Insider trading on Capitol Hill

After a “60 Minutes” feature last fall outed the practice of insider trading on Capitol Hill — that’s using non-public information to make personal stock decisions in advance of the public — congressmen and women have been forced to pass this “good government” bill, the STOCK Act.  That stands for the Stop Trading on Congressional Knowledge Act.


Bob said when he read Alexander Bolton’s February 1 story on the issue, he thought it was hysterical.  Bolton wasn’t trying to be funny, but when you read the quotations from senators and representatives on both sides of the aisle as they try to squirm out of the legislation, then yes, there is reason to chuckle.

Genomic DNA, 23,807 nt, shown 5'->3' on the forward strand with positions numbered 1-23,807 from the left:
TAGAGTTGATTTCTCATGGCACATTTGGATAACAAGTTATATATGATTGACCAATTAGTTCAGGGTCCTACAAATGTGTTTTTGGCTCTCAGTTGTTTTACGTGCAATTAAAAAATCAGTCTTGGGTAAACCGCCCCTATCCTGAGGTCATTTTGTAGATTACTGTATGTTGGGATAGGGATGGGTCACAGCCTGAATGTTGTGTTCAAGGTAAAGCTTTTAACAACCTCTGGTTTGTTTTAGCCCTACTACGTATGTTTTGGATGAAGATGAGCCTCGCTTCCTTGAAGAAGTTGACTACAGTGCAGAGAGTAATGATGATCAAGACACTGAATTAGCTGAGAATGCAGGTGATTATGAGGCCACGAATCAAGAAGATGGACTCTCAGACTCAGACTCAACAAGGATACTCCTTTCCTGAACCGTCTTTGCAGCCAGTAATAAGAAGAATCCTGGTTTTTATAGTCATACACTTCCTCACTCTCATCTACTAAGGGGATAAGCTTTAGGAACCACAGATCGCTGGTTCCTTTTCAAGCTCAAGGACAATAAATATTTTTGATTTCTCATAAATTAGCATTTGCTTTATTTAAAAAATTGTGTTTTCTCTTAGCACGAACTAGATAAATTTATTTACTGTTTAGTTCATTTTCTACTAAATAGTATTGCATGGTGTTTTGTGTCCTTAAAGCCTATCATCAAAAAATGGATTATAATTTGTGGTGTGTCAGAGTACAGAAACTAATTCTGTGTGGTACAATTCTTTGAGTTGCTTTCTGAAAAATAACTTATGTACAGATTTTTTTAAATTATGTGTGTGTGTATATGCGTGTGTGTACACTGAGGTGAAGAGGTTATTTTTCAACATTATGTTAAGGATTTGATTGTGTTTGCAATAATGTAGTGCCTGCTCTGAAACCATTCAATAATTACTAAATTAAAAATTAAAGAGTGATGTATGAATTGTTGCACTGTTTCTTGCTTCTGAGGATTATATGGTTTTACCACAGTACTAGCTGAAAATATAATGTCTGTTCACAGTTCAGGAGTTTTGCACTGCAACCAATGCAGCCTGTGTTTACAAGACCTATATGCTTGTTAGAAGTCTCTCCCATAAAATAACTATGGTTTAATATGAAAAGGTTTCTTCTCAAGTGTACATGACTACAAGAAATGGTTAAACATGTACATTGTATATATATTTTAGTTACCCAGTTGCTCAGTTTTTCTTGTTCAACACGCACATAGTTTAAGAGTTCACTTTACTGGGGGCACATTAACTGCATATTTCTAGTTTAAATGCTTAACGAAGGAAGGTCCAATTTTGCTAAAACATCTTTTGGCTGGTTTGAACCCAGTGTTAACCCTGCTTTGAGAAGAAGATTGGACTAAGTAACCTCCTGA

This has been a secret perk for years.  If a lawmaker knows that legal changes to an industry will affect a stock’s price, they can place, and have placed, trades in advance of that information going public.  People on Wall Street go to jail for doing this sort of thing, but what’s worse is that without strict rules applying to politicians, they can also be bribed without consequence.  Instead of paying a lawmaker $10,000 for a favor, corporate insiders can just pass along a lucrative tip.


The bill passed the Senate and today a (weaker) version is expected to pass the House.  Listen to Bob and Alex discuss all the different ways the folks on Capitol Hill are trying to amend the bill.  You too may find humor in a sad situation.